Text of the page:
Sealcoating your asphalt-covered driveway is the best way to preserve it and prevent costly repairs. However, even with a sealcoating, there are some sticky substances that can ruin your asphalt. Knowing what these substances are and how to prevent the damage they cause will help your sealcoat preserve your asphalt for years to come.
Asphalt and oil do mix, because they are both petroleum products. Unfortunately, the petroleum product in asphalt begins to separate from it when it attempts to reunite with its cousin, oil. Simply put, all the oil that leaks out of your car onto your asphalt driveway begins to break down the sealcoating and then bonds, or sticks, to the petroleum products in the asphalt. The asphalt breaks apart, and you get bumps, chunks, and holes in your driveway. The easiest way to prevent this is to repair and seal all of your car's oil leaks so that it does not drip onto the sealcoat and make its way down to the asphalt.
A good-sized chunk of chewing gum and fluctuating temperatures can stick the gum hard to the surface of your asphalt. If you attempt to scrape it off yourself rather than hire a professional, you can peel up a big part of the sealcoating. You may not notice it or see it, but a silver-dollar sized "hole" in the sealcoating leaves your asphalt exposed to the elements and other sticky substances that create problems. The best things you can do to prevent this problem are:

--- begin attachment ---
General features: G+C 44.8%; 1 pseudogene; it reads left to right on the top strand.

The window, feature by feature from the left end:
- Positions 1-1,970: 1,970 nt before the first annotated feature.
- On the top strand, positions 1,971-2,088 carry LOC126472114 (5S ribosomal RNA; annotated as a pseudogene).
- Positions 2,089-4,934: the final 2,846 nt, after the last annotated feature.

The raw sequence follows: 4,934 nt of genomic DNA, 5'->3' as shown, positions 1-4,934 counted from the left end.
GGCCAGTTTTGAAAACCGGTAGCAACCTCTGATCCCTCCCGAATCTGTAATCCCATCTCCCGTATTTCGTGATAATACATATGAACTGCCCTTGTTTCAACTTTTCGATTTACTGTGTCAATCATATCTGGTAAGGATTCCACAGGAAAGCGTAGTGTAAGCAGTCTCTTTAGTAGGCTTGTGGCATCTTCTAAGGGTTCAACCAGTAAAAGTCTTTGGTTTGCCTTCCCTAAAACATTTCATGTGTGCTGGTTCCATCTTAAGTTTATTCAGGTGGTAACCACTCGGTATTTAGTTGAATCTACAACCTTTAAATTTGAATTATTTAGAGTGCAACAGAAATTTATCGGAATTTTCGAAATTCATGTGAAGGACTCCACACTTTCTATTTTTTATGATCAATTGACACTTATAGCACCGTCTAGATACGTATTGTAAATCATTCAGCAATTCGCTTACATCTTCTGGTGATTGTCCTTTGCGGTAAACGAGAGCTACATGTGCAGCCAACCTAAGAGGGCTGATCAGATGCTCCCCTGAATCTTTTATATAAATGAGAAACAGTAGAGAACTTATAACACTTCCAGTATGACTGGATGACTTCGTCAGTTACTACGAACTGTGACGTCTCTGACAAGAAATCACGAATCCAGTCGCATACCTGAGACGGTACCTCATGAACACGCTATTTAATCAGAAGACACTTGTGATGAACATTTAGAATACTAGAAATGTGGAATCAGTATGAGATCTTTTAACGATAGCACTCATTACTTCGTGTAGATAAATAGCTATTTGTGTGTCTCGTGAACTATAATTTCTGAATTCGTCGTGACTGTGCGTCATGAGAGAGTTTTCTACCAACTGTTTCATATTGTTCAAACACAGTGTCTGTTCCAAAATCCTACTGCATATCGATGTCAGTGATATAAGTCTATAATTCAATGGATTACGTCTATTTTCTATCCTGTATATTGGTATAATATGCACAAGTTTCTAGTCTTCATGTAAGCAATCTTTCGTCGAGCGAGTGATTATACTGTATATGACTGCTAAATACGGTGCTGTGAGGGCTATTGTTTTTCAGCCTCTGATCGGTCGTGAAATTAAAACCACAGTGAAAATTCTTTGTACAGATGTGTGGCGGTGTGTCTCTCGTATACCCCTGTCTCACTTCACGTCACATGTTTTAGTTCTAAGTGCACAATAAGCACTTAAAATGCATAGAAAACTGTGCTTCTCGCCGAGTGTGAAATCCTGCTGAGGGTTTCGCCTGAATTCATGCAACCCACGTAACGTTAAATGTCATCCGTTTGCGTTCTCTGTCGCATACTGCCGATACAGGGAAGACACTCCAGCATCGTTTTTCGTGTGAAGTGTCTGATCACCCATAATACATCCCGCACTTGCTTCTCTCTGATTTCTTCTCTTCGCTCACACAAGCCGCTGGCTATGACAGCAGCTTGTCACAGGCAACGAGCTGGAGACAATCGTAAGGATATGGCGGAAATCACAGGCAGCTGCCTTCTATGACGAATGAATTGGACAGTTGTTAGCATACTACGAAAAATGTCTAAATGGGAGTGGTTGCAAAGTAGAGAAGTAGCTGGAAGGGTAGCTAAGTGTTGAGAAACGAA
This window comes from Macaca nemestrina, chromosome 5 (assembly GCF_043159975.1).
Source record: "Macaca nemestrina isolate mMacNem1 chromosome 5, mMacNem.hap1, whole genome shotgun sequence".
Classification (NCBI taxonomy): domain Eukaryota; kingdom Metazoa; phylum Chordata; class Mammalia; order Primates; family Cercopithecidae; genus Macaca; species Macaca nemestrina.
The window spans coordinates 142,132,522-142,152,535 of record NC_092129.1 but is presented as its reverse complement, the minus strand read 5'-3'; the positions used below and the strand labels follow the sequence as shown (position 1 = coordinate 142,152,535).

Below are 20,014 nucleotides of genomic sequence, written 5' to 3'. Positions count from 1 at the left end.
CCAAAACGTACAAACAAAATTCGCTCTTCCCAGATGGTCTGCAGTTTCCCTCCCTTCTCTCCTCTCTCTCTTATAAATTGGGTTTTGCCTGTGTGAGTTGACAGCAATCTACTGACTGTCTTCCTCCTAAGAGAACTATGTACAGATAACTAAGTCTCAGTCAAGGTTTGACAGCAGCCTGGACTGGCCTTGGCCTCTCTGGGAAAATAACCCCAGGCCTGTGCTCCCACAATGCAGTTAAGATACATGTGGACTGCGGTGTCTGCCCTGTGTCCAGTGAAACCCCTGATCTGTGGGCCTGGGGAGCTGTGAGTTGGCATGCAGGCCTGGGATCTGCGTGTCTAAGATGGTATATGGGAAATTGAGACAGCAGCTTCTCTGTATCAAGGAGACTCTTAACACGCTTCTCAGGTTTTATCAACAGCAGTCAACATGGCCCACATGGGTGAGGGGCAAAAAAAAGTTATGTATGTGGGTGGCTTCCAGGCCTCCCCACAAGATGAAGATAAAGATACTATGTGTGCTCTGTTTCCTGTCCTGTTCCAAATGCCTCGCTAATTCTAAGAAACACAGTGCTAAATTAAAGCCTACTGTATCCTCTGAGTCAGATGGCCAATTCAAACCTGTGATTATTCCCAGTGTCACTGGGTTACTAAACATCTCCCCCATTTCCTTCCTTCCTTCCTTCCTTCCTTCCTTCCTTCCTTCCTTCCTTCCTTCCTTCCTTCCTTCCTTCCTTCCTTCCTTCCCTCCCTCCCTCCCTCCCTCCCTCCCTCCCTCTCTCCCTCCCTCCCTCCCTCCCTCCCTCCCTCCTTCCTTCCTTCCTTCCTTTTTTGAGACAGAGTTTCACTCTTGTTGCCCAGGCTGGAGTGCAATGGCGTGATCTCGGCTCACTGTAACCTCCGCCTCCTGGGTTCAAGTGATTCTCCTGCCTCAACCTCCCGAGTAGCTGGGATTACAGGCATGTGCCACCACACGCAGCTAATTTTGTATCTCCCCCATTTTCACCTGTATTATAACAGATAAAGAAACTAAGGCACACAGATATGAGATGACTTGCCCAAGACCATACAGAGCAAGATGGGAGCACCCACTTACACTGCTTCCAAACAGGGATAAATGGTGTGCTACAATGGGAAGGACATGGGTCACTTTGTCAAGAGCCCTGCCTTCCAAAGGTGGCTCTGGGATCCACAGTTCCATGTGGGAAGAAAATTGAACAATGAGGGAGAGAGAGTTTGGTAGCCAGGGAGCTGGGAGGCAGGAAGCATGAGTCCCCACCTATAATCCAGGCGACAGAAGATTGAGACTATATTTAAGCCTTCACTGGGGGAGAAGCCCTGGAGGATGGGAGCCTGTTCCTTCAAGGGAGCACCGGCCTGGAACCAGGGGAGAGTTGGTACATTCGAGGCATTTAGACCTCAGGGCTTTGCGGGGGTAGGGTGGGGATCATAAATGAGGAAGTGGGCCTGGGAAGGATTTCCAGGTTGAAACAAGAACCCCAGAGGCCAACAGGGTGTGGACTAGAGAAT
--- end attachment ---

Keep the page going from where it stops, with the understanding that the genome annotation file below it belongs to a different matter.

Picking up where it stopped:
Sealcoating and Maintenance
Another way to prevent repair issues with your asphalt is to reapply the sealcoat annually. Any and all unseen or invisible problems with the old layer of sealcoating are taken care of when a new coat is applied. If you can maintain your driveway in all of the above ways, the asphalt in your driveway should last about thirty years. If your driveway sees a lot of heavy traffic, it will not last as long, but proper maintenance will at least help the asphalt from cracking excessively, which can make the asphalt impossible to drive or walk on.
Hi, I'm Caroline. Welding has always been really fascinating to me. One day, when I was at work in my office, we had a leaky pipe in the ceiling. After calling a plumber, he called a welder who came to repair the large, open pipe. As we were all sitting there trying to work, the welder just came in and started repairing the pipe! I had never worked on a construction site before, and I probably never will. But I started thinking about what it would actually be like to work on a construction site, which led to me exploring construction themes and writing this blog!